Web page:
I think my favourite track right now is Octopus, sounds like classic Wire to me and you could easily shoehorn it into Chairs Missing. I'd have picked that as 'the single'.
    Great so far and will remain on heavy rotation round here.

    btw how are the Lexington Drill gigs going? Are they playing the same set every night? I would have thought during the residency they might throw a few oddities in the set list?
    I've seen the first two nights. Wasn't there tonight but i've seen the setlist.
    They played 20 songs including the encore.
    In all three night they have played the whole new album.
    Out of the remaining 9 songs 4 were different every night while the other 5 were constant.
    Couple of unexpected oldies they had not played for a very long time. Nice to hear.
    Harpooned best song IMO. Was particularly good yesterday. A monster of a song.
    Split your ends and Octopus also work very well live. So does In Manchester.
    Excellent gigs, sound was good and the boys are in good form. Really enjoyed it.
    Going to see them again on Friday and Saturday.
    Oh, and yesterday's support band (Tomaga) was very good too.
    Don't wanna ruin it for people who are either going to the Lexington gigs or the following UK tour -but - On each of the Lexington sets - and from what I can gather Brighton too the entire new album is included within the set - but their choices of other Wire material has slightly differed in the three Lexington sets thus far - they are definitely making things interesting.
    I have listened to the new record about 15 times and I am extremely pleased with the finished product. I think this is the strongest set of new Wire material since Send. The songs are well put together and I think Colin's melodies and phrasing are especially strong. I also think that Graham really contributes some excellent bass lines with this material, all of it is very bouncy and musical. I am also picking up some strong krautrock influences and I think Matt plays a big part in bringing that out which I think is excellent. Overall I am very satisfied and I am looking forward to hearing the other songs that were recorded during these sessions because we are quite familiar with the live versions.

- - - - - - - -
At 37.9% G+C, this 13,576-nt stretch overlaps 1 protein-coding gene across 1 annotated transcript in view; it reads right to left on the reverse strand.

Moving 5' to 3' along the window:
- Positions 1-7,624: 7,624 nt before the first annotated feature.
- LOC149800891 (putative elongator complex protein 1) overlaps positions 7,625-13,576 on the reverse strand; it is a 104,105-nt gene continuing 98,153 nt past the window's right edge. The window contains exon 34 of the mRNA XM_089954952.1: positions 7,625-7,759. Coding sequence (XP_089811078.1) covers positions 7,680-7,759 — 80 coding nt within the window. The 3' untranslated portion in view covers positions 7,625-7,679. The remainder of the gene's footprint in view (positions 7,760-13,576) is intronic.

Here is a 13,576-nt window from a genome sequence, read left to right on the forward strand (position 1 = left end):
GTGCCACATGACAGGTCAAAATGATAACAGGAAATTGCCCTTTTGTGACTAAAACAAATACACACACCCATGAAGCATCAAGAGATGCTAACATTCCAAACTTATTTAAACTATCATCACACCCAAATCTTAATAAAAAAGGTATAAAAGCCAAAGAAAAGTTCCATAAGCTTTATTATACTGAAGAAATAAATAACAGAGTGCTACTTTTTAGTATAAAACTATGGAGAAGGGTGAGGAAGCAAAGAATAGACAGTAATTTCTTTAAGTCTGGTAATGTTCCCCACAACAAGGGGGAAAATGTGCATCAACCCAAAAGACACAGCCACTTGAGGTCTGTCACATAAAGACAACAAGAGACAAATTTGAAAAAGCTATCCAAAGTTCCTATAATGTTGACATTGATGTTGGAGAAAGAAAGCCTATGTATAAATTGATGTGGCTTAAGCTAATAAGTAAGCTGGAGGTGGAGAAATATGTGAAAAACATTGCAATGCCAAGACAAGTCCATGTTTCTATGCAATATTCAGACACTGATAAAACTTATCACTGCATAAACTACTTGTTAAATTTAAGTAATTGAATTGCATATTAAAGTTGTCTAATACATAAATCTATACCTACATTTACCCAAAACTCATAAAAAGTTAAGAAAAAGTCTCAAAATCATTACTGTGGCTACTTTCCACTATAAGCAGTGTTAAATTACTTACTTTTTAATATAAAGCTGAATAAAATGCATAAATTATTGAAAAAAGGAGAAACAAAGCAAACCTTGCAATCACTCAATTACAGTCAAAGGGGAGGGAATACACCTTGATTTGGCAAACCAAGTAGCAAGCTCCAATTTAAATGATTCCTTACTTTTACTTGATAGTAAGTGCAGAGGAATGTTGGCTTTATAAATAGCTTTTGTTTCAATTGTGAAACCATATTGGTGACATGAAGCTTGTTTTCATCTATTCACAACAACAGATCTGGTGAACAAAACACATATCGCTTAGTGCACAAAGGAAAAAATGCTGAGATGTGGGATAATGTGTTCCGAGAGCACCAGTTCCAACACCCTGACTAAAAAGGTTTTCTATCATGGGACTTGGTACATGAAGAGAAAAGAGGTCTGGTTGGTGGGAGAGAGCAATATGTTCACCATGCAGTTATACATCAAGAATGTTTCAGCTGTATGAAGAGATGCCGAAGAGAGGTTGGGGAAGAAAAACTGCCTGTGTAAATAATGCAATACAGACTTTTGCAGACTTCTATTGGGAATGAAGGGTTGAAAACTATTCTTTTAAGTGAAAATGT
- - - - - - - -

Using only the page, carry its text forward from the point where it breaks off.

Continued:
Slight correction to Biccio re the third night - there were 21 songs played - in fact the set is getting progressively longer - 19, 20, 21 songs - 77 mins, 86 mins, 91 mins. Three tracks on night one gave way to four replacements on Night Two - one of these stayed for Night Three and four more replacements were drafted in. Of course up to now 16 constant tracks - the whole of the new album scattered throughout the set (no back-to-back in order job here thank god) and as Biccio said - 5 oldies. Back tonight and tomorrow - and wondering about the RSD gig. I was proceeding in a north-westerly direction your honour.....
    Thanks Lee. Hope we get 22 songs tonight then ! :-)
    It was the first of three instalments for me on Tuesday and I thoroughly enjoyed it.

    My questions/observations:

    - Wire were having pub evening meal at the Lexington when I arrived at 8pm Tuesday – the ultimate non rock and roll stance!

    - Karen Gwyer’s electronic experiments: it was ok and she looked quite happy with it and her swaying dancing was a bit odd. Can we have Bruce Gilbert on the bill doing this knob twiddling in future? Ok that's on my personal wish list but I’d hope Wire relations past and present are good enough that one day it could be considered.

    - The acoustics in the Lexington are crap if you are near to the front. Thank god the sheer spectacle of watching Wire live makes up for it.

    - Embarrassingly for someone who makes out to be a big Wire fan and has all the studio albums there were 2 songs I didn’t recognise – gasp!! If someone could pm me the set-list so as not to spoil it for others I’d be very grateful. I promise to study harder!

    - Have attendances been good on subsequent nights? I was a bit worried Tuesday but by the time Wire were on it was ok. I can understand people having drinks pre-show elsewhere – Lexington is quite expensive and staff are surly.

    I look forward to a revisit Saturday with Mrs ajobjects and Hebden Bridge later on the month.
    Not fully packed on the two subsequent nights but I hear tonight and tomorrow are already sold out. You only need to move back a couple of feet to get the good sound. Dunno about surly bar staff - but one thing is for sure is that there are never enough of them behind the downstairs bar.

    Karen Gwyer - I have a thing about Norman Watt-Roy of The Blockheads - he will play one note on the bass and pull what the youngsters of today call a "sex face" - a completely inauthentic expression. She was doing the same when she was flicking switches and suchlike.

    Aj - you've been pm'd
    It's good to read inside tales of Wire's gigs in the Big Smoke as I prepare myself for their visit to King Tut's in Glasgow on the 27th.

    Takes me back to when I could venture south to witness the Royal Festival Hall concert and the Flag: Burning extravaganza at the Barbican.

    Ah them were the days!
    On the fourth day of Lexington - Wire history was made. The gig wasn't so much a main set and an encore - more - as Colin put it - an experiment into a 2 part show.

    The first part was the new album - albeit with the tracks in a different order.

    The second part was seven more tracks - including one oldie played for the first time on the tour.

    What was historic was the line up of the second part.....

    Colin, Graham, Robert, Matt.....and Margaret Fiedler McGuinness!!!!!
    If I had one complaint about Wire albums in general and really this could date back to the 70's it's that there is never enough Graham background vocals. To me that is one of the great things about seeing Wire live. I love the way Colin & Graham's voices blend together. A song like "Manchester" which is already great on the album is explosively poppy when performed live.